Having a Will vs. Intestacy
A will is a legal declaration, usually written, that tells the world how your property should be distributed when you die, who should take care of your minor children, and who should be responsible for handling your final affairs.
If you die without a valid will, the laws and courts of your state make all the choices about who gets your property that passes through probate, who takes care of your kids, and who handles your estate. Dying without a will is called dying “intestate,” and the laws that say what happens if you die intestate are often called “intestatcy” laws.
Intestacy Laws in Virginia
Virginia’s intestacy laws are in Title 64.2 of the Virginia Code.
Who gets what?
Here’s a chart that summarizes (without all the nuances that are in the acutal statute!) who-gets-what under Virginia’s intestacy laws:
In many situations, the intestacy laws will produce the results many people would have chosen for themselves. (That’s presumably why the legislators wrote them as they did.) But, in some circumstances, the results can be surprising.
Assume Henry and Wendy are happily married. Henry is 35, and Wendy is 33. Their net worth is around $500,000, with Wendy owning $100,000 and Henry owning $400,000. Neither has valid will. Here are a few of the results that may surprise you:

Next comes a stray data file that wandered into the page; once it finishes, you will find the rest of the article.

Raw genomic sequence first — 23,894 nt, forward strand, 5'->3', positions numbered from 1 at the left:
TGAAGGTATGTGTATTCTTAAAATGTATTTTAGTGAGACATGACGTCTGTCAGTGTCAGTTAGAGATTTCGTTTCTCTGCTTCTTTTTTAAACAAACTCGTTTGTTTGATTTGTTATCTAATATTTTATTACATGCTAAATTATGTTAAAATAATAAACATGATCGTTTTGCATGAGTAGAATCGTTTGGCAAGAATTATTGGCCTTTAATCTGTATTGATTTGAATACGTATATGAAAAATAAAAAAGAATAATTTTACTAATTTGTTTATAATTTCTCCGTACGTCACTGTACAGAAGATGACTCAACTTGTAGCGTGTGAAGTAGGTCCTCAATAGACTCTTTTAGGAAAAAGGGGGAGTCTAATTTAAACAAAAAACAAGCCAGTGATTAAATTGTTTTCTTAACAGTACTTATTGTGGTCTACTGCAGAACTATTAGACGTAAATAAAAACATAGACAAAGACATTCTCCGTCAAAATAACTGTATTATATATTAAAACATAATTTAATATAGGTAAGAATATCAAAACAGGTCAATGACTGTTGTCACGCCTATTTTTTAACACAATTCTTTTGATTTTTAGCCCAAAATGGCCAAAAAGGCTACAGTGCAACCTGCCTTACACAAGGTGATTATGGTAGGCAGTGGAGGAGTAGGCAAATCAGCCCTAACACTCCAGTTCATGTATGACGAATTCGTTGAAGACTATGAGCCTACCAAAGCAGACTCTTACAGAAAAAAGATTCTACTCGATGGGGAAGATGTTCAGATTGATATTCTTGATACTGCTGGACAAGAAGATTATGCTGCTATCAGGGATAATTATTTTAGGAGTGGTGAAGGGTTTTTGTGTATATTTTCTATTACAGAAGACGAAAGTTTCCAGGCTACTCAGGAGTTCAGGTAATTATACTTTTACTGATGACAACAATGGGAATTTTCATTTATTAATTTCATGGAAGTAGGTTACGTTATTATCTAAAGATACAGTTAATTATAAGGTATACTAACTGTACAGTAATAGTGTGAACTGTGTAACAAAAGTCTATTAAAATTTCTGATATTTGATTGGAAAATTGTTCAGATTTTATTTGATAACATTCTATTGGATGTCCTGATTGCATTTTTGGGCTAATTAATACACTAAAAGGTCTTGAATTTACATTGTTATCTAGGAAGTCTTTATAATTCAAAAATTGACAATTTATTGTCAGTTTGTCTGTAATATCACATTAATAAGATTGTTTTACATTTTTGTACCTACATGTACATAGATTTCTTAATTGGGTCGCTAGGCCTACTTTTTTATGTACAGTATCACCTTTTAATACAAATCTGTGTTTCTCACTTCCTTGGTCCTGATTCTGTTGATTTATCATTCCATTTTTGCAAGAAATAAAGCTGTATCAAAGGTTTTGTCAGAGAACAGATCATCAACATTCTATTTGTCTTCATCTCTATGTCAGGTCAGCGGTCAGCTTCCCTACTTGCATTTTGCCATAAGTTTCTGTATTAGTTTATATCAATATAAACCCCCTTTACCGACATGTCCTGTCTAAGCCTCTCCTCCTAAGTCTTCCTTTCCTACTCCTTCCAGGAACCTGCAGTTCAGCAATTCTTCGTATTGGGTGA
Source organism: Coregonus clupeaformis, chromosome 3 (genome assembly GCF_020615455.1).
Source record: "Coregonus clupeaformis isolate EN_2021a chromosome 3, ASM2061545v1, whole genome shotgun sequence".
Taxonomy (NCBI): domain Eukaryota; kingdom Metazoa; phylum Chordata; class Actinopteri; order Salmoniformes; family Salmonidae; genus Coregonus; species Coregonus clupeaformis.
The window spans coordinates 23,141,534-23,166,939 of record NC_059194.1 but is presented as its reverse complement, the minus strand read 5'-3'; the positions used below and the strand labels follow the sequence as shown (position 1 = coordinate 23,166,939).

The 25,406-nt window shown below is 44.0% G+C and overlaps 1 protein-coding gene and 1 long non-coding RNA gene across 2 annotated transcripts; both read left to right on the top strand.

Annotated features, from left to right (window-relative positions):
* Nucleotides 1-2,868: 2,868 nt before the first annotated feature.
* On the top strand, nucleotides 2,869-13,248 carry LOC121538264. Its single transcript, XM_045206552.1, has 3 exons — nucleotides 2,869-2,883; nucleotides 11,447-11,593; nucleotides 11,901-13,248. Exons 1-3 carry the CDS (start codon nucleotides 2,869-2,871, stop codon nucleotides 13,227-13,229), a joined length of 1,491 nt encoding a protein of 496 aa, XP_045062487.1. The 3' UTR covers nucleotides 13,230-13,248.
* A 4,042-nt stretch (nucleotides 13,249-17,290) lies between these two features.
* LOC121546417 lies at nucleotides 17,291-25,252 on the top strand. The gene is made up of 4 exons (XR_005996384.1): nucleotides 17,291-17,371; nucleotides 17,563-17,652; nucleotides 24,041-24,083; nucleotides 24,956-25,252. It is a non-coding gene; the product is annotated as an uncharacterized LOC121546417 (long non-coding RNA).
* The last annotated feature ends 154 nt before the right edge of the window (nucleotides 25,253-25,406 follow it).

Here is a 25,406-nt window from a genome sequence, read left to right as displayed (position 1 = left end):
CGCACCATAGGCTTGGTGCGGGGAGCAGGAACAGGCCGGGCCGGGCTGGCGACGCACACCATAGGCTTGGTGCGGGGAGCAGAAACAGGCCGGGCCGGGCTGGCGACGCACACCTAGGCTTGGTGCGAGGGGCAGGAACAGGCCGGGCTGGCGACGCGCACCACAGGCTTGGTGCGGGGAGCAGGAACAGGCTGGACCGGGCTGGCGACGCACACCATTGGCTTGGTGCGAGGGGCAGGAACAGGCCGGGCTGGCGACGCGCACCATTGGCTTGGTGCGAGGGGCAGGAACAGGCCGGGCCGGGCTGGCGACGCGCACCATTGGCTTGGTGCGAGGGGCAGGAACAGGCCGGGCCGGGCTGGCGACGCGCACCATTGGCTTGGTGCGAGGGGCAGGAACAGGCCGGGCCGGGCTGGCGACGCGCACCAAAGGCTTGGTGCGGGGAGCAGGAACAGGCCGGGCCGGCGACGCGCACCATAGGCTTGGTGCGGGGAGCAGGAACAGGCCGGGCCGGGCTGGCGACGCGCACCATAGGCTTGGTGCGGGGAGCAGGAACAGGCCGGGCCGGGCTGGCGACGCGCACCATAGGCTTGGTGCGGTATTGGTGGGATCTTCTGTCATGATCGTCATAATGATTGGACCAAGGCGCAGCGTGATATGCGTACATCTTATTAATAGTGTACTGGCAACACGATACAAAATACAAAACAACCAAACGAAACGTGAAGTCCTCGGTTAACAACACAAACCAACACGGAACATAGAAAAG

- Assume Henry dies in an accident. Even though they’ve only been married for a year, Wendy, as Henry’s surviving spouse, gets everything. Now assume Wendy dies 1 year later. Everything goes to Wendy’s parents.
- Assume instead Wendy remarries after Henry’s death. She then dies, survived by her second husband. Wendy’s second husband gets everything.
- Now assume Henry was married to Ellen before he married Wendy, and Henry and Ellen had a child, Kerry. Wendy, as Henry’s surviving spouse, gets 1/3 of his estate. Since Wendy and Henry didn’t have any children, Kerry would get the remaining 2/3. If Wendy and Henry had two children, Wendy would still get 1/3, and each of Henry’s children (including Kerry) would get 2/9 of his estate.
As I explained at the beginning of this post, a will is a legal declaration that tells the world how your property should be distributed when you die, who should take care of your minor children, and who should be responsible for handling your final affairs. A valid (and comprehensive) will opts its maker out of intestacy.